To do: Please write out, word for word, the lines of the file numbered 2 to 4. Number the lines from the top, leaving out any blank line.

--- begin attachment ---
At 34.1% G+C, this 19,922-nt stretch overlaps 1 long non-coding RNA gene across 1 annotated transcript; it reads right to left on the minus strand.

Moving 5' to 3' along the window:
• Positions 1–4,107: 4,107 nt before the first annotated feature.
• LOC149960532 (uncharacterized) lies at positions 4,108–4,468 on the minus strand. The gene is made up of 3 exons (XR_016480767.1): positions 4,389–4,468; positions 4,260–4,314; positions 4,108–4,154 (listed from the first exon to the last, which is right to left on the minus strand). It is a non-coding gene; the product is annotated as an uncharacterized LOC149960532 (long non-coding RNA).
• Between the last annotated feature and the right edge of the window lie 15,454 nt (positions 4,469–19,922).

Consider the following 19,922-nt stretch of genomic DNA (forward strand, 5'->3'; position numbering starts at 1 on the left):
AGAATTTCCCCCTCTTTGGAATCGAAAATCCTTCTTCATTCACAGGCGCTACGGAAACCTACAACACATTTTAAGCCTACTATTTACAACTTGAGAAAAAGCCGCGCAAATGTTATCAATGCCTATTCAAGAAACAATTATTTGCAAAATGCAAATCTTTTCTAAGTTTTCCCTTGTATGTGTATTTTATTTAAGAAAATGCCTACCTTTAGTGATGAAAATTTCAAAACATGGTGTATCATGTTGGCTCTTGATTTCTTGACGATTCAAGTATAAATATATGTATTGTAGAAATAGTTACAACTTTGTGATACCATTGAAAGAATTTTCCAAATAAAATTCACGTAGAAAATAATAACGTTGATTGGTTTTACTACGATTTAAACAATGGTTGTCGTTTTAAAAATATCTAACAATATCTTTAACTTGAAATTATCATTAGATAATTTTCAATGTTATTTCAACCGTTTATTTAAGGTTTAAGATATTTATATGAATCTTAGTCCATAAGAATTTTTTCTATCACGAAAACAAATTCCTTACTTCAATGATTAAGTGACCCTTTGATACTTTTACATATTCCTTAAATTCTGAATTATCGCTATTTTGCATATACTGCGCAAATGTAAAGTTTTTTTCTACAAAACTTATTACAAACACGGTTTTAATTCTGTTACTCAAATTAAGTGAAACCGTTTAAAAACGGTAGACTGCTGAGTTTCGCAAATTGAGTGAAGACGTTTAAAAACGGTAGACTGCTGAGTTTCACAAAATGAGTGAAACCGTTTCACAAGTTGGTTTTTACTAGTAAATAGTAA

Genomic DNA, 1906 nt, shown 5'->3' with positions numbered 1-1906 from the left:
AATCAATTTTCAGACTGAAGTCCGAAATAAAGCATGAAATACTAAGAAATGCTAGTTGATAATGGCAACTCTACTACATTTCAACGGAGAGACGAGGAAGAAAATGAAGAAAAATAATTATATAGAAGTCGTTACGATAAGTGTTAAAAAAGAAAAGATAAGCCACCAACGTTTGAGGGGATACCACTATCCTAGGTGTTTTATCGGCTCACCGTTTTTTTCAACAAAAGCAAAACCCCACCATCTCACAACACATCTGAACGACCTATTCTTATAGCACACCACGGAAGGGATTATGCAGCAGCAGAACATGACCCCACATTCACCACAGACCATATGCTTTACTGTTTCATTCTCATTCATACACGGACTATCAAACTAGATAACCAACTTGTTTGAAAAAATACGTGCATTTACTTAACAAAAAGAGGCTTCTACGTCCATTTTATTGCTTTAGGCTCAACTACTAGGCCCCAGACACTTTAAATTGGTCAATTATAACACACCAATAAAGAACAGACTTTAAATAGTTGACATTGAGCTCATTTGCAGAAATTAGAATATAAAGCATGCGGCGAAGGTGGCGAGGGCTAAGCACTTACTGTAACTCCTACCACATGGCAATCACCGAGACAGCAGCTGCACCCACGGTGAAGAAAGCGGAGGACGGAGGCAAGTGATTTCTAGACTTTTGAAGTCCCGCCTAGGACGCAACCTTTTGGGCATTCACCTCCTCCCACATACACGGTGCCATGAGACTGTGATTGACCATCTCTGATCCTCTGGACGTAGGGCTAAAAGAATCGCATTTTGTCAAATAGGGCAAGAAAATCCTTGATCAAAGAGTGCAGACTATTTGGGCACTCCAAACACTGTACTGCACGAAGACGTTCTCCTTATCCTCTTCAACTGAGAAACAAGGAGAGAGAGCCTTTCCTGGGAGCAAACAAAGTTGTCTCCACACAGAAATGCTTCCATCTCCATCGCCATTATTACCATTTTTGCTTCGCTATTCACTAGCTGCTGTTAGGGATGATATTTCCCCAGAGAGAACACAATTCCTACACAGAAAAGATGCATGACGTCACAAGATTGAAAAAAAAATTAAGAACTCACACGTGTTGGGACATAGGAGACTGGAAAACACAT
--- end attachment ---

Moving 5' to 3' along the window:
• Positions 1–4,107: 4,107 nt before the first annotated feature.
• LOC149960532 (uncharacterized) lies at positions 4,108–4,468 on the minus strand. The gene is made up of 3 exons (XR_016480767.1): positions 4,389–4,468; positions 4,260–4,314; positions 4,108–4,154 (listed from the first exon to the last, which is right to left on the minus strand). It is a non-coding gene; the product is annotated as an uncharacterized LOC149960532 (long non-coding RNA).